(The man in the above photo was not me but someone who went after me.)

Although my ankle was still hurting from a bad sprain, I managed to kick the chatek 6 times and was awarded a keychain which reminded me of a landmark that no longer existed:

If you have missed this event, don't fret because you still have time to catch the others. Just refer to this website or the posters at some bus-stops for more juicy details:

11 November 2006


An article in the 9 Nov 2006 edition of the Straits Times caught my eye. It was titled "Singapore's customer service rating takes a drop. Survey ranks Republic 26th despite its efforts to improve standards". The World Economic Forum's (WEF) annual competitiveness survey ranked Singapore at 26th spot this year, down from 17th a year ago. This ranking is even lower than the previous low of 23 in year 2001. The nationwide Go the Extra Mile for Service (Gems) movement was launched last year to develop a culture of excellent service in all sectors of the economy. So is Gems really "Go the Extra Mile for Service" or "Gone's the Excellent and Marvellous Service"?

I have previously blogged about my personal encounters of different standards of customer service when buying an LCD TV. It was quite amazing that the salesman who provided a "less than acceptable" standard of service found my post the very next day. He wrote a comment which offered an "apology of sorts" although he did not exactly say "sorry". As Elton John sang, it seemed that "sorry is the hardest word" for him. I feel that the advice given in the above poster is especially appropriate for him.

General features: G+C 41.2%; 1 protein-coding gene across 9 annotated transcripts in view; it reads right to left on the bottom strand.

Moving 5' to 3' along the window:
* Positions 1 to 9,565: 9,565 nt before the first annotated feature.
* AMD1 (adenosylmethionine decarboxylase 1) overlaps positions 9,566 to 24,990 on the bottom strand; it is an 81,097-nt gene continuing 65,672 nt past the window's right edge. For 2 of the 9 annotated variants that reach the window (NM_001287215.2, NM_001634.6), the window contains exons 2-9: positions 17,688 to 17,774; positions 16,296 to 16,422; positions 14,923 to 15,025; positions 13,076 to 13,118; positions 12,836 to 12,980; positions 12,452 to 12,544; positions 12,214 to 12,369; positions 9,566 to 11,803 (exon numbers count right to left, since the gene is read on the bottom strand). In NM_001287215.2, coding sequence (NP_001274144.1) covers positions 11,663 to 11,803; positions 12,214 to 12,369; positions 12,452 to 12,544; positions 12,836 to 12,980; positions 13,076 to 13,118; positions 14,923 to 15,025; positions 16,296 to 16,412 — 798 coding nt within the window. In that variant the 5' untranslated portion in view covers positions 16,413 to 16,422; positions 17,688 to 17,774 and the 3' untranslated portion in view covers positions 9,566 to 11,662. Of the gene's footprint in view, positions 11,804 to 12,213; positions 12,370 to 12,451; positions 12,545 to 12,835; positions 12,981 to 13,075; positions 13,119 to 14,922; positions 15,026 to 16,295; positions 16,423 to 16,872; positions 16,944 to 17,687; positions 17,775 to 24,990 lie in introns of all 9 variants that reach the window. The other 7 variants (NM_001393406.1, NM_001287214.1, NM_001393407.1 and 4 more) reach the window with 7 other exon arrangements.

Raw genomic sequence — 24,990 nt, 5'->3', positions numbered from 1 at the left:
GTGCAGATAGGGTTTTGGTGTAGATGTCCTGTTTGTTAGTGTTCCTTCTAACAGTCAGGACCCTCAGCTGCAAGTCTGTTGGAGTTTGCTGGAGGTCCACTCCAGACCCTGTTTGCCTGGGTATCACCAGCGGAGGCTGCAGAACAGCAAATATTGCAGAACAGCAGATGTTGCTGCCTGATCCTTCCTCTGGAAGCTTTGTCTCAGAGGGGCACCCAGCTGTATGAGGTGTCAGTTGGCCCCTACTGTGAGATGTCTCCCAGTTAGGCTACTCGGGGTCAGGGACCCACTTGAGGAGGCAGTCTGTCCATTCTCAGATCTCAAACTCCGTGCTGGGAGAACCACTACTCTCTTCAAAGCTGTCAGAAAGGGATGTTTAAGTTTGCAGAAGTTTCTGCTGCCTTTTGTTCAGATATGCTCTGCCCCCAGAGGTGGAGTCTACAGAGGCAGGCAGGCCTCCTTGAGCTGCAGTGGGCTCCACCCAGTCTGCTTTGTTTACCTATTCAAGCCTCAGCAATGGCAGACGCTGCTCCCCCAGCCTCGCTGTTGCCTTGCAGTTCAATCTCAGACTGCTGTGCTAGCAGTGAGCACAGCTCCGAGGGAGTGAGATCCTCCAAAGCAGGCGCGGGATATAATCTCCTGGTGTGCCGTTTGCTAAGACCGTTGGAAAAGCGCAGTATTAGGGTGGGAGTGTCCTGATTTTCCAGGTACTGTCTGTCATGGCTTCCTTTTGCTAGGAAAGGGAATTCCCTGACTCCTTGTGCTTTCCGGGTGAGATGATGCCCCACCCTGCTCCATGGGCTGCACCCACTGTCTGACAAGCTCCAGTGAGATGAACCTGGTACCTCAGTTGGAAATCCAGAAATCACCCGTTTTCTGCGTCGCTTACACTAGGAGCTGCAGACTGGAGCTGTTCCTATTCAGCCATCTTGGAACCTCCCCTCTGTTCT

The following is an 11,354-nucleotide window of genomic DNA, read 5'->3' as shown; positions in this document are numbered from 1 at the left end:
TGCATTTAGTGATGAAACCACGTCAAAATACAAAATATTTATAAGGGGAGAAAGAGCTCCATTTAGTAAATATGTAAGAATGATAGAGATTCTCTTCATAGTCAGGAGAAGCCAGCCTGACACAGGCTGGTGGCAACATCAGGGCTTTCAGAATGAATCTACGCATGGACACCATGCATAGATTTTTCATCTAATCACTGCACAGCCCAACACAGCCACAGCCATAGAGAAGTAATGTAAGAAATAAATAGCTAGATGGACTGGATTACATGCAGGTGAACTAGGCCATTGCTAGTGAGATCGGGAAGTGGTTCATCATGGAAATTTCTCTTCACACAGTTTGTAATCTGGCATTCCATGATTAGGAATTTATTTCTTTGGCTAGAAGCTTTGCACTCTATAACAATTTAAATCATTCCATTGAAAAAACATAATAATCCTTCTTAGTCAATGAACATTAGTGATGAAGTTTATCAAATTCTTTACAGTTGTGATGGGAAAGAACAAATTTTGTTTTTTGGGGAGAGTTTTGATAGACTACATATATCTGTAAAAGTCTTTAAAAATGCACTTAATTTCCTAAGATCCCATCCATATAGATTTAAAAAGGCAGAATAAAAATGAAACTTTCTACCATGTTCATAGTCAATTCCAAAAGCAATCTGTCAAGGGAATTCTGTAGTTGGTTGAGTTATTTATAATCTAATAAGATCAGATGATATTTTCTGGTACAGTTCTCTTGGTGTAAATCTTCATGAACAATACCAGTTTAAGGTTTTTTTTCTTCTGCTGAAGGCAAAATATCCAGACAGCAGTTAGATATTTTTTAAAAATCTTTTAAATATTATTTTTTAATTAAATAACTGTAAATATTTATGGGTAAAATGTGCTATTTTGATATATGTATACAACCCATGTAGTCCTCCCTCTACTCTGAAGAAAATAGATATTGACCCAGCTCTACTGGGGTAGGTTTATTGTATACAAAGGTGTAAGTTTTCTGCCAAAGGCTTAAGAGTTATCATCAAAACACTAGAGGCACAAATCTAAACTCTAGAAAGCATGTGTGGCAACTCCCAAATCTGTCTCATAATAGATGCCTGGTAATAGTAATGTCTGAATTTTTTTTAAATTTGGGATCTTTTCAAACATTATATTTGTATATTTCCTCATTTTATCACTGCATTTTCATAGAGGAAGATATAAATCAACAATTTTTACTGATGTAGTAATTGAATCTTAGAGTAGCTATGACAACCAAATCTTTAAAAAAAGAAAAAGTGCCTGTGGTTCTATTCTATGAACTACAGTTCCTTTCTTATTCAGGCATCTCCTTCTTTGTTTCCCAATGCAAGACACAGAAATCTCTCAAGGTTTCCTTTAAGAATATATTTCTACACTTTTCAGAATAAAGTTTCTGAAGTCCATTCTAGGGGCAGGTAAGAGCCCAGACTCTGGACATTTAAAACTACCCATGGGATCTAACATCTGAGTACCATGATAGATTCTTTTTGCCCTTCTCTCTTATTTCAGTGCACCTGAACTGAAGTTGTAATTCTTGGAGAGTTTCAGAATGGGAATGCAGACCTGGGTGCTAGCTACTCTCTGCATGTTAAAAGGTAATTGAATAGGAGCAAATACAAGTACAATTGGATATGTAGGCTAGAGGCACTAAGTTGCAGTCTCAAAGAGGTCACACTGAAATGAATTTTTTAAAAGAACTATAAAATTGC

Lest you think that I am a demanding customer, let me state that I do understand that a sales person's job is no piece of cake. Sometimes I empathise with members of this profession. They have to work long hours and also on weekends and holidays. They have to stand most of the time. On top of that, they are supposed to smile and remain friendly even when dealing with difficult customers. Most of them earn a low basic salary, with the rest of their pay made up of commissions from sales. If they don't sell enough, their pay packets suffer. And so do their families whose mouths they have to feed.

It is a mistaken notion that providing good service only involves sales people and those working in the hospitality industry. In fact, providing good service should be of concern to all working people. Even if you do not serve your customers directly, it is not wrong to say that anyone who has a job is in effect selling his services to his employer. Civil servants are also ultimately performing a service to the public, whether directly or indirectly. Hence, loosely speaking, the majority of us are working in the service industry and we should constantly strive to do our jobs well and provide good service at all times.

To conclude, here are more posters containing sayings regarding good service which all of us should know very well. However, sad to say, putting the adages into practice is a very different matter altogether for most of us:

06 November 2006

When We Walked On Water

A flood in Telok Blangah - Photo Courtesy of the National Archives of Singapore